Nine steel companies in Kenya have been fined $3.38 million by the Competition Authority of Kenya for price-fixing and creating artificial shortages in construction materials. These firms have appealed the decision, setting the stage for a legal battle, reports Business Daily Africa.
Nine major steel manufacturers in Kenya, including names like Devki Group, Doshi, Corrugated Steel Ltd, and Tononoka Rolling Mills, find themselves in hot water. They have been slapped with a hefty fine of $3.38 million by the Competition Authority of Kenya (CAK) for allegedly manipulating market prices and causing artificial shortages of essential building materials.
Last week, these companies lodged their individual appeals with the Competition Tribunal, as confirmed by CAK's acting director-general, Dr. Adano Wario. "Given that this is now a quasi-judicial issue, we can't comment further," Wario stated.
The CAK imposed the fine after a lengthy investigation into the steel sector. Their probe revealed that these companies had colluded to fix prices and create material shortages. This behavior resulted in an increase in construction costs, affecting both residential buildings and key infrastructure projects.
According to the CAK, steel products like bars, pipes, beams, and sheets make up over 20% of the total construction cost of a house. By inflating these prices, the companies substantially raised the cost of building homes and other structures.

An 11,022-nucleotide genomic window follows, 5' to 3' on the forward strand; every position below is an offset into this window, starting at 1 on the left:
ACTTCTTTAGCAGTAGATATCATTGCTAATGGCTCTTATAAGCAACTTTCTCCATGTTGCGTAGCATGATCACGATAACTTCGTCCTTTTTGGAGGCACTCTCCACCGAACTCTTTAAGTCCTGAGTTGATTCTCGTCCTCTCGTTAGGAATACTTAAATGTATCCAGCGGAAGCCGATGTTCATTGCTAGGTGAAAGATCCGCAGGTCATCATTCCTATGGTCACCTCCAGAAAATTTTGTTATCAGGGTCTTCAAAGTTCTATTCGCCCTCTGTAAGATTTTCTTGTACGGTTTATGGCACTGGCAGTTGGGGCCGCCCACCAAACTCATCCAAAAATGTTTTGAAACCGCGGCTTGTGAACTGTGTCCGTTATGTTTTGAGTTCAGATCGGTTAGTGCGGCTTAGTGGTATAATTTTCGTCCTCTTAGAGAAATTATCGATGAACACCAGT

This case is part of a broader investigation by the CAK into potential anti-competitive behavior across various sectors, including manufacturing and agriculture. These investigations occur against a backdrop of high inflation and soaring commodity prices, which have remained above the Central Bank of Kenya's upper limit of 7.5% for over a year.
Furthermore, the CAK is currently hosting the African Competition Forum (ACF) Cartel Workshop. Here, authorities from across Africa are sharing strategies to combat cartels effectively. "Research shows that cartels raise the prices of goods and services by approximately 25%. Imagine the impact of our interventions on several aspects, including consumer purchasing power," said Mr. Boniface Makongo, CAK's Director of Competition and Consumer Protection.
The landscape is changing, with more businesses adopting digital technologies like artificial intelligence to evade regulatory scrutiny. Dr. Wario emphasized the need for competition agencies to stay ahead of these advances and invest in countermeasures.
The legal fight between the steel companies and the CAK serves as a high-stakes example of the ongoing tension between industry and regulatory oversight in Kenya. The appeal of the $3.38 million fine could set a precedent for how anti-competitive behavior is handled, not only in Kenya but potentially across Africa. It also calls attention to the crucial role of regulatory bodies in maintaining fair competition and market stability.